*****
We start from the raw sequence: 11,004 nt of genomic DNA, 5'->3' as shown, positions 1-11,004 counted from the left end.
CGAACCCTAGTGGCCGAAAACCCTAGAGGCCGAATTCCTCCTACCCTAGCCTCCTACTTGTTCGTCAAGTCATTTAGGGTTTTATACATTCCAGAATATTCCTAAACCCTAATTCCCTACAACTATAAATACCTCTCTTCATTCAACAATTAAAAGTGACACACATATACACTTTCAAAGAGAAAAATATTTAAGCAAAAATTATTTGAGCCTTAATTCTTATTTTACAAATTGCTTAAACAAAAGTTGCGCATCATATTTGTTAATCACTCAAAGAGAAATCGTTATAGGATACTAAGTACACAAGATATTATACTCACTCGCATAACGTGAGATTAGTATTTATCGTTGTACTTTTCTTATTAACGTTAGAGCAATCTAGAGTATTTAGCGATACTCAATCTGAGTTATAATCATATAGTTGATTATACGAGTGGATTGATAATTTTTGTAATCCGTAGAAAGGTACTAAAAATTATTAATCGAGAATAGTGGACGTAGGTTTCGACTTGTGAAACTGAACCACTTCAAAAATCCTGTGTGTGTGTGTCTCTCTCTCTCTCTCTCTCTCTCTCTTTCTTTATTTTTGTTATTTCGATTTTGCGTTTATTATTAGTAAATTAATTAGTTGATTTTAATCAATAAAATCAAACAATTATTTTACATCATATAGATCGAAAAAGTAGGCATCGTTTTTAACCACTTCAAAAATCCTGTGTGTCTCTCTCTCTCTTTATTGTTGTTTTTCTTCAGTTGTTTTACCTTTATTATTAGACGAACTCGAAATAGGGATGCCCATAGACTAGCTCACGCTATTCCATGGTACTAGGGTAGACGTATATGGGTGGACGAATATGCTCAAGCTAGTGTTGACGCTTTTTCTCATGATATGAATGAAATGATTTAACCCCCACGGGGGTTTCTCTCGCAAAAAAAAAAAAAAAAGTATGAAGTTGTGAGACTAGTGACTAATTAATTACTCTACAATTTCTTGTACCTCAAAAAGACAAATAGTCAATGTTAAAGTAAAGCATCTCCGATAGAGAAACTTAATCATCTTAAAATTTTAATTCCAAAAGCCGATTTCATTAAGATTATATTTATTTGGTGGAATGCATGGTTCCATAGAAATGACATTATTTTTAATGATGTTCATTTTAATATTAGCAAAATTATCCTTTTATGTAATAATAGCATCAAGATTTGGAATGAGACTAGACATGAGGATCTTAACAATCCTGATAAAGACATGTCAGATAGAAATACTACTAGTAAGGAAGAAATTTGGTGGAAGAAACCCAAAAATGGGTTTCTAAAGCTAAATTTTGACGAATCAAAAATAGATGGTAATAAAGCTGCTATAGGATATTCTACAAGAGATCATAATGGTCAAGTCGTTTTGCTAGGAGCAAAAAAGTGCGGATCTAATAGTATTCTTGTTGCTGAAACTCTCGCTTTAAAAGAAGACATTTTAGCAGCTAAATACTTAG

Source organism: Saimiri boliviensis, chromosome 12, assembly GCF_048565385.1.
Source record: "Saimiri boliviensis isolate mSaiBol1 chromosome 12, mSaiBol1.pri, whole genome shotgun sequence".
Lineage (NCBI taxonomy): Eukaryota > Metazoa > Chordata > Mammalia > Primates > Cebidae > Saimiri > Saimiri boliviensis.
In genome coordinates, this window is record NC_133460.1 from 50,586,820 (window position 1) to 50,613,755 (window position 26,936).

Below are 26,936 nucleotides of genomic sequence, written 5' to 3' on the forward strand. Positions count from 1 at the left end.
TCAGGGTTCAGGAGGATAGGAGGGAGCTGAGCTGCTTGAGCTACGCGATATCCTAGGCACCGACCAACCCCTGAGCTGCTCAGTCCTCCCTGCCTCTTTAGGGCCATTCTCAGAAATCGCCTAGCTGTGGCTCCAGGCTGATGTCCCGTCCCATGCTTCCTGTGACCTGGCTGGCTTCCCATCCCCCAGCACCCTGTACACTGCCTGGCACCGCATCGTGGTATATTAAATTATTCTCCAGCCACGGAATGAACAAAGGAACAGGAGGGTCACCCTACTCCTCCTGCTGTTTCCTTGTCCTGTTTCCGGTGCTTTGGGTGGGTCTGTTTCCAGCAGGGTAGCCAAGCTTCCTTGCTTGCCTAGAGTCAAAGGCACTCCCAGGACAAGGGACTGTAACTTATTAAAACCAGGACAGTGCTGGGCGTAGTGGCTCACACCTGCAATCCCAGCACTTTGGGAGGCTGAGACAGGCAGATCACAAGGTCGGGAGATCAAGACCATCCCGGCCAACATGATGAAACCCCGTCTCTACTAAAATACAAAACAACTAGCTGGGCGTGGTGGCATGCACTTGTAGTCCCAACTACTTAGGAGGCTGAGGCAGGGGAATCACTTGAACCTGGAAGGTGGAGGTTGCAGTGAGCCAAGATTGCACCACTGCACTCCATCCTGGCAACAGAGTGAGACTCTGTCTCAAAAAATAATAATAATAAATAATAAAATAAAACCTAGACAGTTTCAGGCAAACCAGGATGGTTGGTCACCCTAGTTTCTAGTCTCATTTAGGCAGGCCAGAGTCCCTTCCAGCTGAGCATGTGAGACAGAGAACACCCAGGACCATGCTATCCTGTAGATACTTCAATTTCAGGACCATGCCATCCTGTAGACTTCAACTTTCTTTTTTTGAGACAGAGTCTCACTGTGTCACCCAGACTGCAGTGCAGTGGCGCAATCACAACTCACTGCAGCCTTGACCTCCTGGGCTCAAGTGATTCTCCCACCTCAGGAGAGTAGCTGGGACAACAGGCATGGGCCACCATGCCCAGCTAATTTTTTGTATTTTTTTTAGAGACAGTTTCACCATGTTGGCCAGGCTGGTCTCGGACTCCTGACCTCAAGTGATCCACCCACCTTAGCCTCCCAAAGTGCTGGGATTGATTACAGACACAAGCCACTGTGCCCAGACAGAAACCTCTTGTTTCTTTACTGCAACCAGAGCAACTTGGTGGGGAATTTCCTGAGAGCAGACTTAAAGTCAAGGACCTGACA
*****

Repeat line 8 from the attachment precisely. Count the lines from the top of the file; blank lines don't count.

TCAGGGTTCAGGAGGATAGGAGGGAGCTGAGCTGCTTGAGCTACGCGATATCCTAGGCACCGACCAACCCCTGAGCTGCTCAGTCCTCCCTGCCTCTTTAGGGCCATTCTCAGAAATCGCCTAGCTGTGGCTCCAGGCTGATGTCCCGTCCCATGCTTCCTGTGACCTGGCTGGCTTCCCATCCCCCAGCACCCTGTACACTGCCTGGCACCGCATCGTGGTATATTAAATTATTCTCCAGCCACGGAATGAACAAAGGAACAGGAGGGTCACCCTACTCCTCCTGCTGTTTCCTTGTCCTGTTTCCGGTGCTTTGGGTGGGTCTGTTTCCAGCAGGGTAGCCAAGCTTCCTTGCTTGCCTAGAGTCAAAGGCACTCCCAGGACAAGGGACTGTAACTTATTAAAACCAGGACAGTGCTGGGCGTAGTGGCTCACACCTGCAATCCCAGCACTTTGGGAGGCTGAGACAGGCAGATCACAAGGTCGGGAGATCAAGACCATCCCGGCCAACATGATGAAACCCCGTCTCTACTAAAATACAAAACAACTAGCTGGGCGTGGTGGCATGCACTTGTAGTCCCAACTACTTAGGAGGCTGAGGCAGGGGAATCACTTGAACCTGGAAGGTGGAGGTTGCAGTGAGCCAAGATTGCACCACTGCACTCCATCCTGGCAACAGAGTGAGACTCTGTCTCAAAAAATAATAATAATAAATAATAAAATAAAACCTAGACAGTTTCAGGCAAACCAGGATGGTTGGTCACCCTAGTTTCTAGTCTCATTTAGGCAGGCCAGAGTCCCTTCCAGCTGAGCATGTGAGACAGAGAACACCCAGGACCATGCTATCCTGTAGATACTTCAATTTCAGGACCATGCCATCCTGTAGACTTCAACTTTCTTTTTTTGAGACAGAGTCTCACTGTGTCACCCAGACTGCAGTGCAGTGGCGCAATCACAACTCACTGCAGCCTTGACCTCCTGGGCTCAAGTGATTCTCCCACCTCAGGAGAGTAGCTGGGACAACAGGCATGGGCCACCATGCCCAGCTAATTTTTTGTATTTTTTTTAGAGACAGTTTCACCATGTTGGCCAGGCTGGTCTCGGACTCCTGACCTCAAGTGATCCACCCACCTTAGCCTCCCAAAGTGCTGGGATTGATTACAGACACAAGCCACTGTGCCCAGACAGAAACCTCTTGTTTCTTTACTGCAACCAGAGCAACTTGGTGGGGAATTTCCTGAGAGCAGACTTAAAGTCAAGGACCTGACA